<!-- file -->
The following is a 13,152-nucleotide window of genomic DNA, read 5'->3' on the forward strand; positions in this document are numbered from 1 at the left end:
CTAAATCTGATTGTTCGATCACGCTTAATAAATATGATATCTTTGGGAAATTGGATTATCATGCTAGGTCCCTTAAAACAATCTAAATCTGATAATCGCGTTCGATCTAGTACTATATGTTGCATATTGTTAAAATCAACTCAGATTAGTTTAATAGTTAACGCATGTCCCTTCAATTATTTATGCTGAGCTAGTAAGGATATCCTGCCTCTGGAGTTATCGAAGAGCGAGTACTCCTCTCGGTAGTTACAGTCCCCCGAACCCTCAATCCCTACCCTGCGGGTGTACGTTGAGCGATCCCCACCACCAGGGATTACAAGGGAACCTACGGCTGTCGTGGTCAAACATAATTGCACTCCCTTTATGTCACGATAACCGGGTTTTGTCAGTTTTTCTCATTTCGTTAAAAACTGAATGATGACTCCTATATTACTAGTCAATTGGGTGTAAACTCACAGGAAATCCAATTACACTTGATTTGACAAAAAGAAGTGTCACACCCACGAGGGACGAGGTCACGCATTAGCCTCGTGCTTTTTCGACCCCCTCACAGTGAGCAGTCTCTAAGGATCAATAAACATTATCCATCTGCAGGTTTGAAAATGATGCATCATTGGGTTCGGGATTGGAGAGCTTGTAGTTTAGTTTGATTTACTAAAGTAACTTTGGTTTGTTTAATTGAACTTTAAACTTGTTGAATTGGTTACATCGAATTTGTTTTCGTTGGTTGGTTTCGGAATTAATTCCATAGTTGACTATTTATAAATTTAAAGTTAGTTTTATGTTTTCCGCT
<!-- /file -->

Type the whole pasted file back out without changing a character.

The following is a 13,152-nucleotide window of genomic DNA, read 5'->3' on the forward strand; positions in this document are numbered from 1 at the left end:
CTAAATCTGATTGTTCGATCACGCTTAATAAATATGATATCTTTGGGAAATTGGATTATCATGCTAGGTCCCTTAAAACAATCTAAATCTGATAATCGCGTTCGATCTAGTACTATATGTTGCATATTGTTAAAATCAACTCAGATTAGTTTAATAGTTAACGCATGTCCCTTCAATTATTTATGCTGAGCTAGTAAGGATATCCTGCCTCTGGAGTTATCGAAGAGCGAGTACTCCTCTCGGTAGTTACAGTCCCCCGAACCCTCAATCCCTACCCTGCGGGTGTACGTTGAGCGATCCCCACCACCAGGGATTACAAGGGAACCTACGGCTGTCGTGGTCAAACATAATTGCACTCCCTTTATGTCACGATAACCGGGTTTTGTCAGTTTTTCTCATTTCGTTAAAAACTGAATGATGACTCCTATATTACTAGTCAATTGGGTGTAAACTCACAGGAAATCCAATTACACTTGATTTGACAAAAAGAAGTGTCACACCCACGAGGGACGAGGTCACGCATTAGCCTCGTGCTTTTTCGACCCCCTCACAGTGAGCAGTCTCTAAGGATCAATAAACATTATCCATCTGCAGGTTTGAAAATGATGCATCATTGGGTTCGGGATTGGAGAGCTTGTAGTTTAGTTTGATTTACTAAAGTAACTTTGGTTTGTTTAATTGAACTTTAAACTTGTTGAATTGGTTACATCGAATTTGTTTTCGTTGGTTGGTTTCGGAATTAATTCCATAGTTGACTATTTATAAATTTAAAGTTAGTTTTATGTTTTCCGCT